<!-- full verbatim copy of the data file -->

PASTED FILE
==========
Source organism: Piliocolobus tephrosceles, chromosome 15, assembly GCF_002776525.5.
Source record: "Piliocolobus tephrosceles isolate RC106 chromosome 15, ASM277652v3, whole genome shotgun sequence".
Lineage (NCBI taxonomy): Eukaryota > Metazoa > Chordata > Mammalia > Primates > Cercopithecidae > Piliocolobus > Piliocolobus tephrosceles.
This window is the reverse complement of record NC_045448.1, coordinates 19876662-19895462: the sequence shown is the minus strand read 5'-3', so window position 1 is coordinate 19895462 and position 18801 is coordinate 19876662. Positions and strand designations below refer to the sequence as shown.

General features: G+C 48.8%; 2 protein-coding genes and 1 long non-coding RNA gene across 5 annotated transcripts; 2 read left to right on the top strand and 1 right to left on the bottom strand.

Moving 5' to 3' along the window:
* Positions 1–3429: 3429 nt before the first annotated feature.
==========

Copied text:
Source organism: Piliocolobus tephrosceles, chromosome 15, assembly GCF_002776525.5.
Source record: "Piliocolobus tephrosceles isolate RC106 chromosome 15, ASM277652v3, whole genome shotgun sequence".
Lineage (NCBI taxonomy): Eukaryota > Metazoa > Chordata > Mammalia > Primates > Cercopithecidae > Piliocolobus > Piliocolobus tephrosceles.
This window is the reverse complement of record NC_045448.1, coordinates 19876662-19895462: the sequence shown is the minus strand read 5'-3', so window position 1 is coordinate 19895462 and position 18801 is coordinate 19876662. Positions and strand designations below refer to the sequence as shown.

General features: G+C 48.8%; 2 protein-coding genes and 1 long non-coding RNA gene across 5 annotated transcripts; 2 read left to right on the top strand and 1 right to left on the bottom strand.

Moving 5' to 3' along the window:
* Positions 1–3429: 3429 nt before the first annotated feature.